The Goportis Conference 2013 on ‘Non-Textual Information: Strategy and Innovation Beyond Text’ took place on 18-19 March 2013 in Hannover. A programme with abstracts and speaker biographies is available at http://www.nontextualinformation2013.de/index.php/programme. This gives an idea of the number and variety of speakers: some of my highlights are outlined here, and you can get more narrative on Twitter by searching for the event’s tag, #goportis13.
The event began with a keynote by Martin Hofmann-Apitius of the Fraunhofer Institute for Algorithms and Scientific Computing (SCAI), who passionately argued for better access to scientific data for the good of science, particularly for public health. This need is demonstrated by the rapidly-increasing occurence of Alzheimer’s disease in the west – to tackle such huge challenges, we urgently need to be able to undertake text mining and data mining to produce useful, computable chemical information for science to advance. He particularly identified the current publishing model in research as ‘problematic’, describing the existing business model of many publishers as something that ‘interferes with the advancement of science’. Martin is convinced that the days of the static publication are numbered, and in the future scientific communication will be done by knowledge models and other non-static means.
Jan Brase, Datacite then gave an overview of the Datacite work in promoting citability of data. Jan believes that libraries should open their catalogues to any kind of information. The catalogue has classically been a window onto the holdings, but now the library doesn’t have to hold all the records they present. In the future, Brase predicted, libraries will function more as a portal in a net of trusted providers, drawing on their long heritage in bringing scientific information to the public, their track record of persisting longer than projects and other departments of the institution, and their reputation as very trustworthy organisations. Yet more love for the libraries! Now all we need to do is fund them to take on these new responsibilities and acquire the concomitant skills…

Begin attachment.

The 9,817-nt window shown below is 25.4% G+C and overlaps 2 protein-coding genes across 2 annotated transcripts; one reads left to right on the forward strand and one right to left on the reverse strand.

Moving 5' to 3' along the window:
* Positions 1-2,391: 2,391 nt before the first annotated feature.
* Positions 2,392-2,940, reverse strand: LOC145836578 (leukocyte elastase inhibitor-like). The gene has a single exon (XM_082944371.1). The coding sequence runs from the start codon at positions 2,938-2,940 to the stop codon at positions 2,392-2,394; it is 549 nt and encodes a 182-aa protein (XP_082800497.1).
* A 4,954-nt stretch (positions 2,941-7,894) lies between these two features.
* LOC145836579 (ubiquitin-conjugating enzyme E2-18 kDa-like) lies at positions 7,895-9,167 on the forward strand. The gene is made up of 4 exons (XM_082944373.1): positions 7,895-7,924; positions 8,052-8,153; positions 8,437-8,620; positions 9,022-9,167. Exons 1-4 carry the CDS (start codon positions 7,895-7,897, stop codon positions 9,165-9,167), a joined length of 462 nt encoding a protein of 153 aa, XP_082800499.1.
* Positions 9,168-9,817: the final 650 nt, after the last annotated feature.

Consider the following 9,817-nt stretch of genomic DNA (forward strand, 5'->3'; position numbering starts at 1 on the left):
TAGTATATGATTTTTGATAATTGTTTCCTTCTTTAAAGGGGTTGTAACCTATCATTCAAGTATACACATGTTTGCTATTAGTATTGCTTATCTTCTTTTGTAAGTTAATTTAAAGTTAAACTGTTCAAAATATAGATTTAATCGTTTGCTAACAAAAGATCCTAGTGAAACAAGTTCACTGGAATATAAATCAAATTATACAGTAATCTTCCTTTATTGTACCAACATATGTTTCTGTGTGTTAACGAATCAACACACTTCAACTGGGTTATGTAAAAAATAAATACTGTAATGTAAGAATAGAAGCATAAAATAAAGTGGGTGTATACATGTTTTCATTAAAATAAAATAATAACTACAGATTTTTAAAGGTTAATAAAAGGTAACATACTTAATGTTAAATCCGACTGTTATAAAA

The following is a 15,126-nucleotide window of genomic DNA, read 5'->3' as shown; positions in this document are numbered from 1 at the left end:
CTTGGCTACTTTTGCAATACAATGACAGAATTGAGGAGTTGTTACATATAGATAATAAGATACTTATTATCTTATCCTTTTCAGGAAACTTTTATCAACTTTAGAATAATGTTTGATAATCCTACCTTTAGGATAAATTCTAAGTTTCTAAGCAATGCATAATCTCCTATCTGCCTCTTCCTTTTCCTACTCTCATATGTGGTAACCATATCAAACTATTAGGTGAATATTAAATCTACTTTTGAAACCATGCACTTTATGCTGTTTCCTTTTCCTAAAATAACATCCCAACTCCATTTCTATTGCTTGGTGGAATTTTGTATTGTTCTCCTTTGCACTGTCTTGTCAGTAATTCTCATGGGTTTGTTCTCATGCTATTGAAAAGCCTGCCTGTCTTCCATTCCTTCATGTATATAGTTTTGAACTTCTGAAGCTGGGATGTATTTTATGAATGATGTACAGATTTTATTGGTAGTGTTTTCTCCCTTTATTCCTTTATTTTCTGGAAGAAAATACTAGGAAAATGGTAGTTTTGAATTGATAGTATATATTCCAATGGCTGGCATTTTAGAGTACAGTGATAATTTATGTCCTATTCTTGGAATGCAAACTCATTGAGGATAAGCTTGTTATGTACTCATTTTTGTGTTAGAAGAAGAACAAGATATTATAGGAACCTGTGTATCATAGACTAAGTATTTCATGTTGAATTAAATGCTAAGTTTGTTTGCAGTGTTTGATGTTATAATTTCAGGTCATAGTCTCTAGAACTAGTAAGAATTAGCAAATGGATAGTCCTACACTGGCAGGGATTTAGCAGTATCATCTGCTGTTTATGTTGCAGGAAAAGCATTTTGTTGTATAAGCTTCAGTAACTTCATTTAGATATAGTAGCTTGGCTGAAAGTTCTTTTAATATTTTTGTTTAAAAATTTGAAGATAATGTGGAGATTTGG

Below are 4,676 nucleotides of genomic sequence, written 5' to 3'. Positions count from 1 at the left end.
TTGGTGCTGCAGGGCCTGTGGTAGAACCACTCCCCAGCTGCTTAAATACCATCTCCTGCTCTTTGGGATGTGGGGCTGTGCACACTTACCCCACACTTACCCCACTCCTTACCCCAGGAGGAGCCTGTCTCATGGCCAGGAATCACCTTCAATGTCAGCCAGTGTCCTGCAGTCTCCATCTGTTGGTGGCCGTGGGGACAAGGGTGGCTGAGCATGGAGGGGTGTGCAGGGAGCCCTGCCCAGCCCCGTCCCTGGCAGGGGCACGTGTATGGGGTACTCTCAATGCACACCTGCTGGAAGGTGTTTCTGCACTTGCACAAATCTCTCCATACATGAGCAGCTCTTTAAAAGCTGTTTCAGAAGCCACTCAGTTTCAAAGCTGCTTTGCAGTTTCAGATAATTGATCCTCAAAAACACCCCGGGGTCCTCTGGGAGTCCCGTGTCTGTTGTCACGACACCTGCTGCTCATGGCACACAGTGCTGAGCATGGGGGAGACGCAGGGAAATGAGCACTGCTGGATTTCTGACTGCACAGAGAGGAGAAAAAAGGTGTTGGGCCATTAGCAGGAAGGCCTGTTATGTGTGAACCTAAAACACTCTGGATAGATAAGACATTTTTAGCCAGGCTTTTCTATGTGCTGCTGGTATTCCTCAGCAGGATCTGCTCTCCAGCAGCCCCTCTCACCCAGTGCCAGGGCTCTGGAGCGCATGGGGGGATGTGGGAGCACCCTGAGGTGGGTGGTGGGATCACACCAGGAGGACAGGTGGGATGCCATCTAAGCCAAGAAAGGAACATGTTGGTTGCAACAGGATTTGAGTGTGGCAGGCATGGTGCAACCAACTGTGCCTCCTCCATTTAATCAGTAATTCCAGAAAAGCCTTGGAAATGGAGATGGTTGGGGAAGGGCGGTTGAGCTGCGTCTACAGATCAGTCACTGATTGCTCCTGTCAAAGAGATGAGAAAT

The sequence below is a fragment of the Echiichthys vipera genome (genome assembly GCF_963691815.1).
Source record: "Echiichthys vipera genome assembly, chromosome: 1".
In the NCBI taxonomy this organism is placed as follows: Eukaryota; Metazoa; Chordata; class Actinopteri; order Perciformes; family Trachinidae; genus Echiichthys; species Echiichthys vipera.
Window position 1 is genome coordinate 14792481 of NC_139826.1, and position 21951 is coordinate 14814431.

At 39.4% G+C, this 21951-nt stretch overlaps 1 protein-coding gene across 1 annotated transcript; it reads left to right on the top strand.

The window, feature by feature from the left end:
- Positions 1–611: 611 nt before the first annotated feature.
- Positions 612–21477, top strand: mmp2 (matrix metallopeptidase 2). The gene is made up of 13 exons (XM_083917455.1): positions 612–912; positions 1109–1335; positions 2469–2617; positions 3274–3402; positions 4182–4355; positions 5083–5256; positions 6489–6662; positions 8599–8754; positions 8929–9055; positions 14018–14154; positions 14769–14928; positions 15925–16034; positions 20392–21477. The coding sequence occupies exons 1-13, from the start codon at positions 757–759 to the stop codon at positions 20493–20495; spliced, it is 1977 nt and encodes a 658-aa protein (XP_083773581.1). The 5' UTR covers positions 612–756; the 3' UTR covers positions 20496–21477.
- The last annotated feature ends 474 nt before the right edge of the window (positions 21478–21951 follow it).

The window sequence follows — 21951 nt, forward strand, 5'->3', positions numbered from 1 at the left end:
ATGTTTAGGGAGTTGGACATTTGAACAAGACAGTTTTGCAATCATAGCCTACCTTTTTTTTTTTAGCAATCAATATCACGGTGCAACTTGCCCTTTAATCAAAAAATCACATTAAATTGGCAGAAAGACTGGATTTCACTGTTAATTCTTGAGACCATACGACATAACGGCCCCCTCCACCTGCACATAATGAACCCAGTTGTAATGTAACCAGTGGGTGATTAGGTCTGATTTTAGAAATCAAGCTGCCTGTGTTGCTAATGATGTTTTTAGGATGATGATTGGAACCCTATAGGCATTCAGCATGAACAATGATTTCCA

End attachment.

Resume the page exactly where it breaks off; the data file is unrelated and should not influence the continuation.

Todd Carpenter, American National Information Standard Organisation (NISO) stirred up some debate by suggesting that perhaps we need to be more discriminating in selecting different metadata structures for different things. He referred to the use of DOIs ‘for just about everything: books, articles, data, content negotiation and licensing. We don’t apply an ISBN to people. We don’t use taxpayer numbers for addresses. Are we pushing the DOI beyond its limits? Should we call what Datacite is doing with DOIs something different than, for example, what the CrossRef community is doing?’
Todd also outlined a project undertaken by NISO and the National Federation of Abstracting and Information Services (NFAIS) which looks at the current publication of supplementary materials and how publishers are dealing with these. What is critical / supplemental / ancillary to understanding? Todd made a straightforward but fundamental point that the form of content does not designate whether something integral to understanding, e.g. just because one part of the research publication is a paper and one is a video, that doesn’t necesarily mean that the paper should be regarded as the main publication and the video as supplementary material – it could quite easily be the other way around, and this chimed with one of the trends of today’s event, namely that publishing needs to change from the static paper to more flexible, interactive and repurposable models.